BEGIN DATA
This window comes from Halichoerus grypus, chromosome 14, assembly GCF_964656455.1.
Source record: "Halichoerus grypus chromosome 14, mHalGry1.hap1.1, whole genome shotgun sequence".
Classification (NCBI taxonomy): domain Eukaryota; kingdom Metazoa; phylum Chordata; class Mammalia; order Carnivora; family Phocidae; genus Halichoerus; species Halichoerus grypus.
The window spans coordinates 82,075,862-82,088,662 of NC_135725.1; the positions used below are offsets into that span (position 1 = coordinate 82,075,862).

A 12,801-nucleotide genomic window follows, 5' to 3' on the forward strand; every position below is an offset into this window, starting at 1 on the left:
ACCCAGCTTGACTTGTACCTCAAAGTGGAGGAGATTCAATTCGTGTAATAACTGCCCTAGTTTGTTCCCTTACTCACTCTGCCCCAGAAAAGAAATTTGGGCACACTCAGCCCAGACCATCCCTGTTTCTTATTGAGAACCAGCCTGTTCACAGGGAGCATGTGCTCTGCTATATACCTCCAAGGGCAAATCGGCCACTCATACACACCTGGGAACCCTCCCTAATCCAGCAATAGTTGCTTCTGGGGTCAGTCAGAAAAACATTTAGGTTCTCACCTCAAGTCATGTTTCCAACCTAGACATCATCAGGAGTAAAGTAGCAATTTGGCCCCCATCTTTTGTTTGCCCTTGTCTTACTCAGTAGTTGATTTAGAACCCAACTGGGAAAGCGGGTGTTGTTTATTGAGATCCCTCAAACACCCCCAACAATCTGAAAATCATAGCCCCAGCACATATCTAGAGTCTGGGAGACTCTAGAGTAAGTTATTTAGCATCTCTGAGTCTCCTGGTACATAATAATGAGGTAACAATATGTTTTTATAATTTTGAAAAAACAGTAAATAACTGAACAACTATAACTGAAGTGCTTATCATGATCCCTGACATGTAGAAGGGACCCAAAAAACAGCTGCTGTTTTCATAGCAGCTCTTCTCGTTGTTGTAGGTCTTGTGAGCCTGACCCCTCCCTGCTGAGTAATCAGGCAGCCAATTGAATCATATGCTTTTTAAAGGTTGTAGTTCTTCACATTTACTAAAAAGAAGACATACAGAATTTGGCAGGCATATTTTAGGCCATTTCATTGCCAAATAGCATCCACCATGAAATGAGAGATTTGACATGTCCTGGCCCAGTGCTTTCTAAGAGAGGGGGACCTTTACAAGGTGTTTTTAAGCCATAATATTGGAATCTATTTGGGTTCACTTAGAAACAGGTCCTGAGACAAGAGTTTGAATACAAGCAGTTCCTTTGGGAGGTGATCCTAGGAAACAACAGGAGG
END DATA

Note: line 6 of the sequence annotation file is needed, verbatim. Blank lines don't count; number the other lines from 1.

ACCCAGCTTGACTTGTACCTCAAAGTGGAGGAGATTCAATTCGTGTAATAACTGCCCTAGTTTGTTCCCTTACTCACTCTGCCCCAGAAAAGAAATTTGGGCACACTCAGCCCAGACCATCCCTGTTTCTTATTGAGAACCAGCCTGTTCACAGGGAGCATGTGCTCTGCTATATACCTCCAAGGGCAAATCGGCCACTCATACACACCTGGGAACCCTCCCTAATCCAGCAATAGTTGCTTCTGGGGTCAGTCAGAAAAACATTTAGGTTCTCACCTCAAGTCATGTTTCCAACCTAGACATCATCAGGAGTAAAGTAGCAATTTGGCCCCCATCTTTTGTTTGCCCTTGTCTTACTCAGTAGTTGATTTAGAACCCAACTGGGAAAGCGGGTGTTGTTTATTGAGATCCCTCAAACACCCCCAACAATCTGAAAATCATAGCCCCAGCACATATCTAGAGTCTGGGAGACTCTAGAGTAAGTTATTTAGCATCTCTGAGTCTCCTGGTACATAATAATGAGGTAACAATATGTTTTTATAATTTTGAAAAAACAGTAAATAACTGAACAACTATAACTGAAGTGCTTATCATGATCCCTGACATGTAGAAGGGACCCAAAAAACAGCTGCTGTTTTCATAGCAGCTCTTCTCGTTGTTGTAGGTCTTGTGAGCCTGACCCCTCCCTGCTGAGTAATCAGGCAGCCAATTGAATCATATGCTTTTTAAAGGTTGTAGTTCTTCACATTTACTAAAAAGAAGACATACAGAATTTGGCAGGCATATTTTAGGCCATTTCATTGCCAAATAGCATCCACCATGAAATGAGAGATTTGACATGTCCTGGCCCAGTGCTTTCTAAGAGAGGGGGACCTTTACAAGGTGTTTTTAAGCCATAATATTGGAATCTATTTGGGTTCACTTAGAAACAGGTCCTGAGACAAGAGTTTGAATACAAGCAGTTCCTTTGGGAGGTGATCCTAGGAAACAACAGGAGG